There's a lot of fan reaction videos online, and I noticed a lot of younger women like "Rebel Yell" because, unlike a lot of other '80s alpha male rock tunes, you're talking about satisfying your lover.
It was about my girlfriend at the time, Perri Lister. It was about how great I thought she was, how much I was in love with her, and how great women are, how powerful they are.
It was a bit of a feminist anthem in a weird way. It was all about how relationships can free you and add a lot to your life. It was a cry of love, nothing to do with the Civil War or anything like that. Perri was a big part of my life, a big part of being Billy Idol. I wanted to write about it. I'm glad that's the effect.
Is there something you hope people get out of the songs you've been doing over the last 10 years? Do you find yourself putting out a message that keeps repeating?
Well, I suppose, if anything, is that you can come to terms with your life, you can keep a hold of it. You can work your dreams into reality in a way and, look, a million years later, still be enjoying it.
The only reason I'm singing about getting out of the cage is because I kicked out of the cage years ago. I joined Generation X when I said to my parents, "I'm leaving university, and I'm joining a punk rock group." And they didn't even know what a punk rock group was. Years ago, I’d write things for myself that put me on this path, so that maybe in 2022 I could sing something like "Cage" and be owning this territory and really having a good time. This is the life I wanted.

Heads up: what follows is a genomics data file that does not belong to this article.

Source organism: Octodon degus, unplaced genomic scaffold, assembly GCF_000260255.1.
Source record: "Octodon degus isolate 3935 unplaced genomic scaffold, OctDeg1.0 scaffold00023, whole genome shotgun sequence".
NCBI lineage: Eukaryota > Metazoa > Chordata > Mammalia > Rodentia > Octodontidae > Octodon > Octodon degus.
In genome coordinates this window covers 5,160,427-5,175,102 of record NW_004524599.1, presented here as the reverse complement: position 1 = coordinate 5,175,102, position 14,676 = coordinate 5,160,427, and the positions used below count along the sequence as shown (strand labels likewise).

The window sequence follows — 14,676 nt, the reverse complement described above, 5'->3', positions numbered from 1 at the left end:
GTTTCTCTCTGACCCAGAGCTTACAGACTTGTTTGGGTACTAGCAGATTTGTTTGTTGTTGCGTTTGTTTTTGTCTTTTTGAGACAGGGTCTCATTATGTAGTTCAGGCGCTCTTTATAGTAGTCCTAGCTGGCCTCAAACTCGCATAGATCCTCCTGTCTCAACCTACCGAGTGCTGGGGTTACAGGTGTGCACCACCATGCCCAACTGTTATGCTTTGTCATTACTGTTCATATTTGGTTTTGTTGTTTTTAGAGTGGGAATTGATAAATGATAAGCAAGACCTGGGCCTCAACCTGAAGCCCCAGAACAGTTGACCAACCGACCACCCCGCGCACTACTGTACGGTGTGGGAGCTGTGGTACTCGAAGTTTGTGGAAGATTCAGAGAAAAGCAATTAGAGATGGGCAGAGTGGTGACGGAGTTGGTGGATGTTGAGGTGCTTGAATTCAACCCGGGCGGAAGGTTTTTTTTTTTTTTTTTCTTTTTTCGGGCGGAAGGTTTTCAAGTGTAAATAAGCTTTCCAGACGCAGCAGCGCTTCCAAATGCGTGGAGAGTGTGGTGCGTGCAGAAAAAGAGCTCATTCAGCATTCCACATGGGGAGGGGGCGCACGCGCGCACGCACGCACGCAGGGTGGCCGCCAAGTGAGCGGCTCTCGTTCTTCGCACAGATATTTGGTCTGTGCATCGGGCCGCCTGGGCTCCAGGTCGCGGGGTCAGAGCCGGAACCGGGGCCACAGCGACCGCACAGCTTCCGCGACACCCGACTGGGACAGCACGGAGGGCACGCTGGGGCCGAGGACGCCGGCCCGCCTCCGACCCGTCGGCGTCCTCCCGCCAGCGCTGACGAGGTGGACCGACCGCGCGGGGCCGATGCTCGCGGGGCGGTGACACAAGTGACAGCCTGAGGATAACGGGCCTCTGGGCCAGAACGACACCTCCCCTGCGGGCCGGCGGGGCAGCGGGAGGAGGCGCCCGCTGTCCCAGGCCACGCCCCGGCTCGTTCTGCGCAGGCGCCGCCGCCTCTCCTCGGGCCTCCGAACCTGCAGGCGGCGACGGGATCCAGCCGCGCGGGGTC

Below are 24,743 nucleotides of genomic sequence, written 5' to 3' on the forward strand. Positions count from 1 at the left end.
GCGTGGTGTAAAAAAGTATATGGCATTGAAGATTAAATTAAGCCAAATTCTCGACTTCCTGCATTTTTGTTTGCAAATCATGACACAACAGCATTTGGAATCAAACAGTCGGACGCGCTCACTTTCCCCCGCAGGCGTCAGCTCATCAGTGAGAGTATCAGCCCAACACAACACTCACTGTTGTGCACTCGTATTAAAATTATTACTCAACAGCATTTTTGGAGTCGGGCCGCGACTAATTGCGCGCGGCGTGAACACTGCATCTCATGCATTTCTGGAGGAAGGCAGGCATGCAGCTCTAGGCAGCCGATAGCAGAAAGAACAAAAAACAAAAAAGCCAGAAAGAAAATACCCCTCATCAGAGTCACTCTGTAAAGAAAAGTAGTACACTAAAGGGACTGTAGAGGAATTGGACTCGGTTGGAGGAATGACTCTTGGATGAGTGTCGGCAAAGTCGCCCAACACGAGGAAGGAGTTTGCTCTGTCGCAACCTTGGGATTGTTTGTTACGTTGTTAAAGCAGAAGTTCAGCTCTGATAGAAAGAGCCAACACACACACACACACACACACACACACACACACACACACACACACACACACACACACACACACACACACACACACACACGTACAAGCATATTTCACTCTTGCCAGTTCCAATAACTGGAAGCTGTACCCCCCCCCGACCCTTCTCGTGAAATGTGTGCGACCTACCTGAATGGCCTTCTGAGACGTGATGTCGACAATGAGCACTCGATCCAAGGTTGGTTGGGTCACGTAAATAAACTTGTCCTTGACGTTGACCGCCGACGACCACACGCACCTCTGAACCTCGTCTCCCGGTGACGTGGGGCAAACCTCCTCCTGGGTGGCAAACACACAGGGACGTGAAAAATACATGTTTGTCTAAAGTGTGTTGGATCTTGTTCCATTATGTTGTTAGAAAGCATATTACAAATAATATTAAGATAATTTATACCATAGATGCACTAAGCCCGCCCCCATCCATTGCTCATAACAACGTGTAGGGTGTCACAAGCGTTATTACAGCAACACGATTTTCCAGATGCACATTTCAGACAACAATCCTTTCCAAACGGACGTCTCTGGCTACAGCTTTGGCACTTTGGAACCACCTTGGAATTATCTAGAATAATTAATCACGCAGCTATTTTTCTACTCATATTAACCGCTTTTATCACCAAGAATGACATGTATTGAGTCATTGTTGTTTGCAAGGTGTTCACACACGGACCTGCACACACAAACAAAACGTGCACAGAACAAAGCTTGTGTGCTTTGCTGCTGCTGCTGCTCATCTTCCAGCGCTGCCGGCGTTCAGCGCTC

The original UK punk movement challenged societal norms. Despite all the craziness going on throughout the world, it seems like a lot of modern rock bands are afraid to do what you guys were doing. Do you think we'll see a shift in that?
Yeah. Art usually reacts to things, so I would think eventually there will be a massive reaction to the pop music that’s taken over — the middle of the road music, and then this kind of right wing politics. There will be a massive reaction if there's not already one. I don’t know where it will come from exactly. You never know who's gonna do [it].